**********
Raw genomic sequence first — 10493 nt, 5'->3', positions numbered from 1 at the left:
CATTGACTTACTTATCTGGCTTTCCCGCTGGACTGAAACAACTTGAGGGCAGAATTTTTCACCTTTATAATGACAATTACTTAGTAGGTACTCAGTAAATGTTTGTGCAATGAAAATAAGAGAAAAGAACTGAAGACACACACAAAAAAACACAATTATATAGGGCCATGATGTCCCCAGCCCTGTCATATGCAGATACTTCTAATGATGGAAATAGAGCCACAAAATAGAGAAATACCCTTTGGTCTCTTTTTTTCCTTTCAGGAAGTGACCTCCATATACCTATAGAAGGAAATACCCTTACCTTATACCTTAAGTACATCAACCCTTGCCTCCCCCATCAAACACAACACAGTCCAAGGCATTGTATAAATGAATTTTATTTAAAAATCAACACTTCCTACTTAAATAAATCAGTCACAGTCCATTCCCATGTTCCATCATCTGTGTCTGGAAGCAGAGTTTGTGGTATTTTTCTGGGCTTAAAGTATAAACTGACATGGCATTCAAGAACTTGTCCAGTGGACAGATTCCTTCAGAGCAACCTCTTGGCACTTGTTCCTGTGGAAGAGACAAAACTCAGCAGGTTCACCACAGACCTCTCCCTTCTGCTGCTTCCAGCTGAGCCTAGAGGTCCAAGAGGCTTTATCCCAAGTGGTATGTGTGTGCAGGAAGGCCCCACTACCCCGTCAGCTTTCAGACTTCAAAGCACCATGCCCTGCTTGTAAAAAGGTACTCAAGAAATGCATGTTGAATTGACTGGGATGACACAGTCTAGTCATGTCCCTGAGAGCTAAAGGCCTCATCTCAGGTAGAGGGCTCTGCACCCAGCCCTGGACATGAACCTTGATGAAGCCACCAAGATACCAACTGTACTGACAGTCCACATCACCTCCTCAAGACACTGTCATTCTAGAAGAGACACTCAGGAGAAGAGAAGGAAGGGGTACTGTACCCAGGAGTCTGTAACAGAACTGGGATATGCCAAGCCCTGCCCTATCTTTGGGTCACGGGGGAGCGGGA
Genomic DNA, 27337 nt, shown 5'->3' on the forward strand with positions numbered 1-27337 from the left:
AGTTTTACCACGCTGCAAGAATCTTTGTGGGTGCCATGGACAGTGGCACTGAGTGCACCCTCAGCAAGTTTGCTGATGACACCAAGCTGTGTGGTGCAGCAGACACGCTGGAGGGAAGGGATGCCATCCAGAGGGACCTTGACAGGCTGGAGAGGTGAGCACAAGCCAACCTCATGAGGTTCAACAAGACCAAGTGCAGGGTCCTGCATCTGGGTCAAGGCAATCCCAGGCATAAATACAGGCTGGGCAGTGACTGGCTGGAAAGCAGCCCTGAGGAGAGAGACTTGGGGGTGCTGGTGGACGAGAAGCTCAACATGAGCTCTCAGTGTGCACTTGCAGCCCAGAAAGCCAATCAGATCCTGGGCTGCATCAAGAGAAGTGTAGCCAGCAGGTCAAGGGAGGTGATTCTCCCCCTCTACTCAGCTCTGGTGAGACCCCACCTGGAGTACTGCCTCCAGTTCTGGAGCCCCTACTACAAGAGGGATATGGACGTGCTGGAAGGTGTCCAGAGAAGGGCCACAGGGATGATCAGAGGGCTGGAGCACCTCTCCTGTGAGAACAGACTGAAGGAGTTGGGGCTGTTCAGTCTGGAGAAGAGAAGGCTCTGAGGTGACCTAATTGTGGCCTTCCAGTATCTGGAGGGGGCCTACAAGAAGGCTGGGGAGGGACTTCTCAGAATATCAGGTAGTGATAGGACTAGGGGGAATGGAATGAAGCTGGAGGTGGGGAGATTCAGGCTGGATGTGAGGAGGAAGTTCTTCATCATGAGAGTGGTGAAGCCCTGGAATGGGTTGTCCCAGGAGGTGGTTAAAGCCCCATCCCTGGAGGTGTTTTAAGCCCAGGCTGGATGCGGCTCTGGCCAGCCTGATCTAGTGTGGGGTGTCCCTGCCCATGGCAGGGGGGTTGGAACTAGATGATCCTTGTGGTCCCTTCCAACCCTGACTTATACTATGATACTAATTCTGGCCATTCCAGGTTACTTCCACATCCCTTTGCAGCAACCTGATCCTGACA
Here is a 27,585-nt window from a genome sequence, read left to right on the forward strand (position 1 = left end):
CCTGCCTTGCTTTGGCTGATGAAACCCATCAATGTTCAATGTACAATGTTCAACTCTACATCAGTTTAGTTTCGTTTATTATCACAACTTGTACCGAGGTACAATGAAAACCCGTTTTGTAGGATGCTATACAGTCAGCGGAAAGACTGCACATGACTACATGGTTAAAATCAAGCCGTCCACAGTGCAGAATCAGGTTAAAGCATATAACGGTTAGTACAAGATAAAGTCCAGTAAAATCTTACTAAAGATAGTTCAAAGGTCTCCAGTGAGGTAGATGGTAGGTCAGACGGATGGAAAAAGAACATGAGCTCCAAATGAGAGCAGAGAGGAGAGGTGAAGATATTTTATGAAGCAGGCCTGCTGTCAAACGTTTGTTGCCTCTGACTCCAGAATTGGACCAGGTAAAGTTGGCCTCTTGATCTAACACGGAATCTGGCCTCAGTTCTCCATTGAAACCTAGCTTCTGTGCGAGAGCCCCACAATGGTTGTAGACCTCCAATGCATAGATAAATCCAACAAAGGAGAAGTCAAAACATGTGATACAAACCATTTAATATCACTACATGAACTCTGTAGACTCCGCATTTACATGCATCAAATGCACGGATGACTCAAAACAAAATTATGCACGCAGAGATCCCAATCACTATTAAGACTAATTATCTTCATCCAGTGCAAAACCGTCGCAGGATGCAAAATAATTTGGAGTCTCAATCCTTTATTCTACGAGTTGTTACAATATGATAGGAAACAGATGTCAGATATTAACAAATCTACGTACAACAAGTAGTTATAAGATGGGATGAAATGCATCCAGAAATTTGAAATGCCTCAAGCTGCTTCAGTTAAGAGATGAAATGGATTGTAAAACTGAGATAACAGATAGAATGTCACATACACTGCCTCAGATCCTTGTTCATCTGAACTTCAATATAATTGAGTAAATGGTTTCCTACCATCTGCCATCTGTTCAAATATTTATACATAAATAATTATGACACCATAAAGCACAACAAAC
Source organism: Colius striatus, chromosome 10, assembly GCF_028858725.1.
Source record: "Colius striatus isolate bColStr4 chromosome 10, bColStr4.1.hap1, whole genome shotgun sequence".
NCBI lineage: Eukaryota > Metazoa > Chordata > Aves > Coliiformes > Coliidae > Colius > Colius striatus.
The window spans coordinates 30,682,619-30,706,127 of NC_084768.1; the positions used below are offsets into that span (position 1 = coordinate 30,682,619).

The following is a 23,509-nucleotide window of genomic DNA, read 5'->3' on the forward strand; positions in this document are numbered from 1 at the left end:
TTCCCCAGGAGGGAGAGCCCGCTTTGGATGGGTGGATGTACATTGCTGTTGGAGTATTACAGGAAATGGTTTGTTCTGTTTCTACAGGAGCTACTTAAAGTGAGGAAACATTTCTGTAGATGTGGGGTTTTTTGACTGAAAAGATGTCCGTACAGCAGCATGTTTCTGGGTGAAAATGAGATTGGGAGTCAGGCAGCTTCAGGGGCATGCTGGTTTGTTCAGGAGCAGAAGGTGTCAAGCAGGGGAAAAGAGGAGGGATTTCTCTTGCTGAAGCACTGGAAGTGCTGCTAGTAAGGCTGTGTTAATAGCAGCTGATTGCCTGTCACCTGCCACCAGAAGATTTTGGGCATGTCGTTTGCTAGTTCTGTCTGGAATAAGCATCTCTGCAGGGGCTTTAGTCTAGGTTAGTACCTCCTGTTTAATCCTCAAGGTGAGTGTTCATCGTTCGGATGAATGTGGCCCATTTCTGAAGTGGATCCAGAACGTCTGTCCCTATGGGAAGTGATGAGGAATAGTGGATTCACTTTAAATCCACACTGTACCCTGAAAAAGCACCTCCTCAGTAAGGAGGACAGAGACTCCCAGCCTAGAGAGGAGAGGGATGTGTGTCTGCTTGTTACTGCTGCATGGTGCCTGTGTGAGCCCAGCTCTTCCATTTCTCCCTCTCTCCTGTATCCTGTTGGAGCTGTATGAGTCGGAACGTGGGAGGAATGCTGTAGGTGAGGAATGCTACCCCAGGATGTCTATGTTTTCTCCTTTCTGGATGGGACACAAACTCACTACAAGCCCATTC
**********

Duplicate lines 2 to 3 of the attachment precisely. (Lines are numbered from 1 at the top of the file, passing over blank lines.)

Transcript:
CATTGACTTACTTATCTGGCTTTCCCGCTGGACTGAAACAACTTGAGGGCAGAATTTTTCACCTTTATAATGACAATTACTTAGTAGGTACTCAGTAAATGTTTGTGCAATGAAAATAAGAGAAAAGAACTGAAGACACACACAAAAAAACACAATTATATAGGGCCATGATGTCCCCAGCCCTGTCATATGCAGATACTTCTAATGATGGAAATAGAGCCACAAAATAGAGAAATACCCTTTGGTCTCTTTTTTTCCTTTCAGGAAGTGACCTCCATATACCTATAGAAGGAAATACCCTTACCTTATACCTTAAGTACATCAACCCTTGCCTCCCCCATCAAACACAACACAGTCCAAGGCATTGTATAAATGAATTTTATTTAAAAATCAACACTTCCTACTTAAATAAATCAGTCACAGTCCATTCCCATGTTCCATCATCTGTGTCTGGAAGCAGAGTTTGTGGTATTTTTCTGGGCTTAAAGTATAAACTGACATGGCATTCAAGAACTTGTCCAGTGGACAGATTCCTTCAGAGCAACCTCTTGGCACTTGTTCCTGTGGAAGAGACAAAACTCAGCAGGTTCACCACAGACCTCTCCCTTCTGCTGCTTCCAGCTGAGCCTAGAGGTCCAAGAGGCTTTATCCCAAGTGGTATGTGTGTGCAGGAAGGCCCCACTACCCCGTCAGCTTTCAGACTTCAAAGCACCATGCCCTGCTTGTAAAAAGGTACTCAAGAAATGCATGTTGAATTGACTGGGATGACACAGTCTAGTCATGTCCCTGAGAGCTAAAGGCCTCATCTCAGGTAGAGGGCTCTGCACCCAGCCCTGGACATGAACCTTGATGAAGCCACCAAGATACCAACTGTACTGACAGTCCACATCACCTCCTCAAGACACTGTCATTCTAGAAGAGACACTCAGGAGAAGAGAAGGAAGGGGTACTGTACCCAGGAGTCTGTAACAGAACTGGGATATGCCAAGCCCTGCCCTATCTTTGGGTCACGGGGGAGCGGGA
Genomic DNA, 27337 nt, shown 5'->3' on the forward strand with positions numbered 1-27337 from the left: